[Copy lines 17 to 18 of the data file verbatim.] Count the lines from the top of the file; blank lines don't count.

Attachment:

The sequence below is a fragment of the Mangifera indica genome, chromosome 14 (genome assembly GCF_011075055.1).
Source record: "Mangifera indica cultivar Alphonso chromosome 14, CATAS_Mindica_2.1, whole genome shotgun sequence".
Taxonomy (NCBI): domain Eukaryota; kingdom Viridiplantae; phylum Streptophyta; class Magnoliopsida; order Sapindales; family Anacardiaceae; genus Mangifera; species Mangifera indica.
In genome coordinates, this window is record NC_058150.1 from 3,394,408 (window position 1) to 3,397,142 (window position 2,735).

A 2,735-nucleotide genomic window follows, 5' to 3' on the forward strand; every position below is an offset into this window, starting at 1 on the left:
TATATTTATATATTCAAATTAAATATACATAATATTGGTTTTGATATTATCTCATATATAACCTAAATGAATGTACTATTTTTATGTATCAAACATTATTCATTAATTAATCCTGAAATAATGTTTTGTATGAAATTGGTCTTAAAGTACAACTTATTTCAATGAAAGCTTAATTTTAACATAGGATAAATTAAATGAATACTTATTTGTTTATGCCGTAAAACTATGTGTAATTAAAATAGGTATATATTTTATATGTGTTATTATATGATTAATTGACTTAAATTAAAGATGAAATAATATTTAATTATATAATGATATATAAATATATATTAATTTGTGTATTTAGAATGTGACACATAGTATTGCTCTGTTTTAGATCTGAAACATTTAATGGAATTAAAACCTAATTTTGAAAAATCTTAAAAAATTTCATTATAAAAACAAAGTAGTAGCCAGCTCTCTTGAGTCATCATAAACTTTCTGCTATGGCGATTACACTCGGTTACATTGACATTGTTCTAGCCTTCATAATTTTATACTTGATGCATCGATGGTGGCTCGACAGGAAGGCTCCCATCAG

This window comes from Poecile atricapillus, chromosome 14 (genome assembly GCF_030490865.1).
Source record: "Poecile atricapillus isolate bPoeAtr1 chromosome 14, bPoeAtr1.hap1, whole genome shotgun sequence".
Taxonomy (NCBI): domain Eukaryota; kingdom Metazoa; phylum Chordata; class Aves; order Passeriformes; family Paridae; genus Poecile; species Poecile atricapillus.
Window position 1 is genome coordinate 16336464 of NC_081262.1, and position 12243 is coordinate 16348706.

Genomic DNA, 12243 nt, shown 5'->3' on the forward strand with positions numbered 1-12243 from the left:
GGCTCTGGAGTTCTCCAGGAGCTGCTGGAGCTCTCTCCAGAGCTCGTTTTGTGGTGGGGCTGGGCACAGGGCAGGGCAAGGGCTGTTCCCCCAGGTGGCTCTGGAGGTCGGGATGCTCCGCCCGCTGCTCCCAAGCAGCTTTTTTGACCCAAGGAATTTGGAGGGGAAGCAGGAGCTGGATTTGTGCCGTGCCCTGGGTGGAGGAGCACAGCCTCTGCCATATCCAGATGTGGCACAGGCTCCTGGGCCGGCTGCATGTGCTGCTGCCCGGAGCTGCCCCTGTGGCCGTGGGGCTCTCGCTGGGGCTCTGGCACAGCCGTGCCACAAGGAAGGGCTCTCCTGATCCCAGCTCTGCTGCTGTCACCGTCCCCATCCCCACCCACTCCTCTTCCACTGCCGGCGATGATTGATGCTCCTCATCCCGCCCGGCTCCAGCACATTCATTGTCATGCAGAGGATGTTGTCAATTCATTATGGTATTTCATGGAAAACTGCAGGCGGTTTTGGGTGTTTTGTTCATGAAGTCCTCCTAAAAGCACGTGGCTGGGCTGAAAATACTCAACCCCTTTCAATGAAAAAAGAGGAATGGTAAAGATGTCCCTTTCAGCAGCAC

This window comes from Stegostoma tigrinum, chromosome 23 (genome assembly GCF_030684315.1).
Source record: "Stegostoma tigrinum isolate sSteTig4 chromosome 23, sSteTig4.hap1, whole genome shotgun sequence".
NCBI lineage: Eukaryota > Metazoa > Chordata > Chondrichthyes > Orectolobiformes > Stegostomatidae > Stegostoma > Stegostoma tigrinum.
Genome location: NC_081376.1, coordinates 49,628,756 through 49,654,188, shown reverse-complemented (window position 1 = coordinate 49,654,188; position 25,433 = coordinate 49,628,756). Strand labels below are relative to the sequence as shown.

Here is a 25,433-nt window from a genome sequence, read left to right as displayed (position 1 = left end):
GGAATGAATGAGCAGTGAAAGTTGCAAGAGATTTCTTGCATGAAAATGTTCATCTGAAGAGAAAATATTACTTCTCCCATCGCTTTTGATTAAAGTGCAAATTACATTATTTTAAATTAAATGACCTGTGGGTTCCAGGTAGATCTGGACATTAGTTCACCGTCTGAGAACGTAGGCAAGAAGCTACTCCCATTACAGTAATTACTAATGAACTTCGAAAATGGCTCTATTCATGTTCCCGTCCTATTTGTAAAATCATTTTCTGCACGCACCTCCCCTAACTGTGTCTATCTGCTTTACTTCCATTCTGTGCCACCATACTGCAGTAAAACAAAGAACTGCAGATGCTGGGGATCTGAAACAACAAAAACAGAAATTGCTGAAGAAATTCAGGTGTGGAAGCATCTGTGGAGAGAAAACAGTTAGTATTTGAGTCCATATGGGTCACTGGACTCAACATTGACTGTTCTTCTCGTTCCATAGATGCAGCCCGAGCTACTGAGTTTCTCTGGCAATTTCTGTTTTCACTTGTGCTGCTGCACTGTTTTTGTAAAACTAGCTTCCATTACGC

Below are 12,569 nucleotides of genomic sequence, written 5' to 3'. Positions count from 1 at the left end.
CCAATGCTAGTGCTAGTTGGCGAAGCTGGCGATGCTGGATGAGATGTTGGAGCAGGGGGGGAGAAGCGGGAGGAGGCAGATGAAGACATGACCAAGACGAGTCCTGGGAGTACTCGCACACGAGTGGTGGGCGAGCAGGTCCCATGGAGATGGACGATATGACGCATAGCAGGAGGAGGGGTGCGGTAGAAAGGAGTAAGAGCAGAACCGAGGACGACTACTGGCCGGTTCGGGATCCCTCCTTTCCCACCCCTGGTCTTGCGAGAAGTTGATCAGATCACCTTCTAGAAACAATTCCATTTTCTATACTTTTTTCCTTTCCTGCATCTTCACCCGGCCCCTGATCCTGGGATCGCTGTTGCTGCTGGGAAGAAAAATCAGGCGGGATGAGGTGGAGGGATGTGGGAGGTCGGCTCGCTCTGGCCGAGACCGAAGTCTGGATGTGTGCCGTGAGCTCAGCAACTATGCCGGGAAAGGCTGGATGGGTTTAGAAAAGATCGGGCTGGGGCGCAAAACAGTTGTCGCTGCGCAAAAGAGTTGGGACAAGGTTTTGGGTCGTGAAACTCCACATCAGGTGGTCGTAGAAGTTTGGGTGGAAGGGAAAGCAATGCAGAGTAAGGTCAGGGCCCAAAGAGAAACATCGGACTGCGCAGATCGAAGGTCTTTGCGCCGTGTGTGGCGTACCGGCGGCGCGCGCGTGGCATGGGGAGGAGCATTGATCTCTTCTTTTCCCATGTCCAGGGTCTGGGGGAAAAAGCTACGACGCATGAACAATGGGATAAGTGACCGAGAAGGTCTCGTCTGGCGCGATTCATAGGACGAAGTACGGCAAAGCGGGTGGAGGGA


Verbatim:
Here is a 25,433-nt window from a genome sequence, read left to right as displayed (position 1 = left end):
GGAATGAATGAGCAGTGAAAGTTGCAAGAGATTTCTTGCATGAAAATGTTCATCTGAAGAGAAAATATTACTTCTCCCATCGCTTTTGATTAAAGTGCAAATTACATTATTTTAAATTAAATGACCTGTGGGTTCCAGGTAGATCTGGACATTAGTTCACCGTCTGAGAACGTAGGCAAGAAGCTACTCCCATTACAGTAATTACTAATGAACTTCGAAAATGGCTCTATTCATGTTCCCGTCCTATTTGTAAAATCATTTTCTGCACGCACCTCCCCTAACTGTGTCTATCTGCTTTACTTCCATTCTGTGCCACCATACTGCAGTAAAACAAAGAACTGCAGATGCTGGGGATCTGAAACAACAAAAACAGAAATTGCTGAAGAAATTCAGGTGTGGAAGCATCTGTGGAGAGAAAACAGTTAGTATTTGAGTCCATATGGGTCACTGGACTCAACATTGACTGTTCTTCTCGTTCCATAGATGCAGCCCGAGCTACTGAGTTTCTCTGGCAATTTCTGTTTTCACTTGTGCTGCTGCACTGTTTTTGTAAAACTAGCTTCCATTACGC